Thursday, February 21, 2013

Kill your heroes.

Up, Up, and Away!
You remember that time when you were a kid, the time where the world was ruled by titans? Mine was Superman. There was no light that shone brighter than the S on that shield. He was everything that was good in the world, incorruptible, fought for what was right. Stood for truth, justice, and the American way. As the years progressed, my heroes had to fit my interests. But Superman was always there. He was the guy I pretended to be as a kid, he was the guy that made me believe that you have to protect the little guy, he was in every sense of the word; a super man.

And then they killed him.

My brain couldn't fathom this. How can you kill off Superman? Let alone without even using kryptonite? This is where I learned that how I feel about a hero is not how others see him.

This was important.


Superman came back, but his shield was tarnished, he seemed diminished in stature. Also they did this whole Red and Blue nonsense and had about fifty dopplegangers running about.

It seemed like it was time to move on. It was time to try the heroes that influence me on a personal level. Bruce Lee became my guide through my high school years. His ability to do what he set his mind out to do, to overcome any obstacle in his way, to do what he did best, and to do it better than anyone else. Well, that's my kinda crazy.

Now this hero was perfect. There was only one Bruce Lee, you couldn't slap a suit on him and call him Bruce Li. Well, you could, but we'd know it was a lie.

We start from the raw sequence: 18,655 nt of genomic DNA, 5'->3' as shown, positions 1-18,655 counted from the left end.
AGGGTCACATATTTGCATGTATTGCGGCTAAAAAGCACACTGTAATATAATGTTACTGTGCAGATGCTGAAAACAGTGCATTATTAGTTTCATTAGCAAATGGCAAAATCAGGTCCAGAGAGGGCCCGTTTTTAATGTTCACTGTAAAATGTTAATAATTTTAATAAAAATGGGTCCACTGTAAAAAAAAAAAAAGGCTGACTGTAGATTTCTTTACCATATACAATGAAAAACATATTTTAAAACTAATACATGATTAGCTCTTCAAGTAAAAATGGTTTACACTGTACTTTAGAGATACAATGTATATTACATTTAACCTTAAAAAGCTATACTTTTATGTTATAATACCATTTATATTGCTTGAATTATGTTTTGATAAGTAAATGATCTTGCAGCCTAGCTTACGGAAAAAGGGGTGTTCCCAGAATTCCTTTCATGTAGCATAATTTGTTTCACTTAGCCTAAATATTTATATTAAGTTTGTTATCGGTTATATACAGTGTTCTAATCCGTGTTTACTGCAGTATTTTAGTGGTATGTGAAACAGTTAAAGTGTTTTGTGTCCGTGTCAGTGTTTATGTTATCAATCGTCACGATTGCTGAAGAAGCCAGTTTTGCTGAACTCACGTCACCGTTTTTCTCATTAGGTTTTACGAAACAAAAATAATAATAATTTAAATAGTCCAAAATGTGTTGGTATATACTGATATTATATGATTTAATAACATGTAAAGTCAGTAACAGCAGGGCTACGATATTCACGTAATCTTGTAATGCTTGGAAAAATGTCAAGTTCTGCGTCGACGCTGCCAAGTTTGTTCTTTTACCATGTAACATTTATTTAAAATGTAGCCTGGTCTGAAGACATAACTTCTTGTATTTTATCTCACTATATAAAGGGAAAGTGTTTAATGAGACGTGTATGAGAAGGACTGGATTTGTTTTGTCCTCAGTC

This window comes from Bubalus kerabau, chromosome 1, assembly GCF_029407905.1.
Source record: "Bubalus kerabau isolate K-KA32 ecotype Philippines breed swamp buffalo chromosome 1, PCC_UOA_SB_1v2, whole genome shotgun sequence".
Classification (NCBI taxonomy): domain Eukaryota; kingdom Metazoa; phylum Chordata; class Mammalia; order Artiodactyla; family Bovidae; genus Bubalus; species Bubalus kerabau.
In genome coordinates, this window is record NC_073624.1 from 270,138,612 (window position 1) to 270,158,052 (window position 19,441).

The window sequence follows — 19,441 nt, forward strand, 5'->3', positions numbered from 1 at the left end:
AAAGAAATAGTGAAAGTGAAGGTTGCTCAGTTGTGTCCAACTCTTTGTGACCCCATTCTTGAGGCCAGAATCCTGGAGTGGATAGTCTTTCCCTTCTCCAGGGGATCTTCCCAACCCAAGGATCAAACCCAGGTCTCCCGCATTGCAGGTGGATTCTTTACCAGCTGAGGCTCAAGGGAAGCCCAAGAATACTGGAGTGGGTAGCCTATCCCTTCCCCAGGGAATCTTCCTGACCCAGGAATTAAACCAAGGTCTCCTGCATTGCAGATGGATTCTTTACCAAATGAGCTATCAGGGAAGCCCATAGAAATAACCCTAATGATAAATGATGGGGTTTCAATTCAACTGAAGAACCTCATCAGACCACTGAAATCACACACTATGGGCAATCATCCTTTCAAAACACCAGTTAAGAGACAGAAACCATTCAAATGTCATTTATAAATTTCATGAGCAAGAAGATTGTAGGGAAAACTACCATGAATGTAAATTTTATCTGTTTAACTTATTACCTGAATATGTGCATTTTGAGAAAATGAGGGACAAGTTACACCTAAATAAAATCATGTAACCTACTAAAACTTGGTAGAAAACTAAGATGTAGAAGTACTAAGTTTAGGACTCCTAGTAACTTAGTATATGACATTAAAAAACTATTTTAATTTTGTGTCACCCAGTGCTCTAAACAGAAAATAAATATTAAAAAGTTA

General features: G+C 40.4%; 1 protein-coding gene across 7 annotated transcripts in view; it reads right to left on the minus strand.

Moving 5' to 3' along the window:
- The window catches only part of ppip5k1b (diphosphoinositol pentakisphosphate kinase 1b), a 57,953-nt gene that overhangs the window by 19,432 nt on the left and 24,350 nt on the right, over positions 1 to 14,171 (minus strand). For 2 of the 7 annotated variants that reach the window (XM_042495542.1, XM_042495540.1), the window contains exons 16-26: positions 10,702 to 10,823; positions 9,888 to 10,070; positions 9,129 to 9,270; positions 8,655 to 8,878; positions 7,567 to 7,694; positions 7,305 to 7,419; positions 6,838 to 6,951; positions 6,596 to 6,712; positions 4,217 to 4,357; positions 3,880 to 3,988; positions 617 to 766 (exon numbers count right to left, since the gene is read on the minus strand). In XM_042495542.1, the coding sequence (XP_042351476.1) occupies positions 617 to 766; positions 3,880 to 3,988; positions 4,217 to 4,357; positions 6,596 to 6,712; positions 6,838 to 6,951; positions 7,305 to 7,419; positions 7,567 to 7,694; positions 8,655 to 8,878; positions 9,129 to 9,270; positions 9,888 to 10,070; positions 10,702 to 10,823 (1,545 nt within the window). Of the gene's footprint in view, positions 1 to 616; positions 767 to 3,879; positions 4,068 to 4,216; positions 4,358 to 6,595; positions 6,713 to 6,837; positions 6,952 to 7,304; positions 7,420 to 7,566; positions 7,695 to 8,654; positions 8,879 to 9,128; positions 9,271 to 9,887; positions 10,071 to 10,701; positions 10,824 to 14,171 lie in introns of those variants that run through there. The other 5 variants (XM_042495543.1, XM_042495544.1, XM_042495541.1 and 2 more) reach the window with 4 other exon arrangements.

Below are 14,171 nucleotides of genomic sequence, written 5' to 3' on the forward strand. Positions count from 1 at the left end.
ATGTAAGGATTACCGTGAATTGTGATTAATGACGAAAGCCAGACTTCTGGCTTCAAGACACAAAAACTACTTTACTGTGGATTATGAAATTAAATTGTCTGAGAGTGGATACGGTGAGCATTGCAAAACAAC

It's a Lie! I mean, a Li.
But as much as I loved the guy, as much as every single story, candid and heard second hand (I knew a guy who trained with Bruce, I gushed all over him), motivated me to be a better me. The fact of the matter is, Bruce couldn't grow. He was a fixed point in time there would be no new stories, there would be no new movie. I could appreciate the life and times of Bruce Lee, but I could learn nothing new. I needed more heroes.
He broke the mold, then he took down the mold factory.
I garnered literary heroes for my writing. Whitman, Poe, Chaucer, Shakespeare, Dickens, Frost, and Twain just to name a few. But alas, fell to the same traps. Not one of them contemporary. All dead, legends, but dead.
Their pen much mightier than mine.
Not that I ever withheld from contemporary heroes, it just seemed that the death rattle of the 20th century was severely lacking in that category. But I found a couple, here and there. And for a time, it worked, and what's more? I was able to approach them! For the first time, I was able to meet my heroes! This was so important.